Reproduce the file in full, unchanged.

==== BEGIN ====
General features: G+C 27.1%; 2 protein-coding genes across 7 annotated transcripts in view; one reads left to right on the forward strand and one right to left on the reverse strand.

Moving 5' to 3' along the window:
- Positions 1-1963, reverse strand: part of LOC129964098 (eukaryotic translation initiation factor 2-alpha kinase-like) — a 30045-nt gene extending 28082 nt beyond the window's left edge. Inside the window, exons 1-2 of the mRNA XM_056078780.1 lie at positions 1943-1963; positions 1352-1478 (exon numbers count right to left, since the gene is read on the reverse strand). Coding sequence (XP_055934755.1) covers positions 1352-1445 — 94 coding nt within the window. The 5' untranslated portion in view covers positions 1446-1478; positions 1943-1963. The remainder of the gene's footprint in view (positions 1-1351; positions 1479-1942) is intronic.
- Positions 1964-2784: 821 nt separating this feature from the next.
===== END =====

General features: G+C 27.1%; 2 protein-coding genes across 7 annotated transcripts in view; one reads left to right on the forward strand and one right to left on the reverse strand.

Moving 5' to 3' along the window:
- Positions 1-1963, reverse strand: part of LOC129964098 (eukaryotic translation initiation factor 2-alpha kinase-like) — a 30045-nt gene extending 28082 nt beyond the window's left edge. Inside the window, exons 1-2 of the mRNA XM_056078780.1 lie at positions 1943-1963; positions 1352-1478 (exon numbers count right to left, since the gene is read on the reverse strand). Coding sequence (XP_055934755.1) covers positions 1352-1445 — 94 coding nt within the window. The 5' untranslated portion in view covers positions 1446-1478; positions 1943-1963. The remainder of the gene's footprint in view (positions 1-1351; positions 1479-1942) is intronic.
- Positions 1964-2784: 821 nt separating this feature from the next.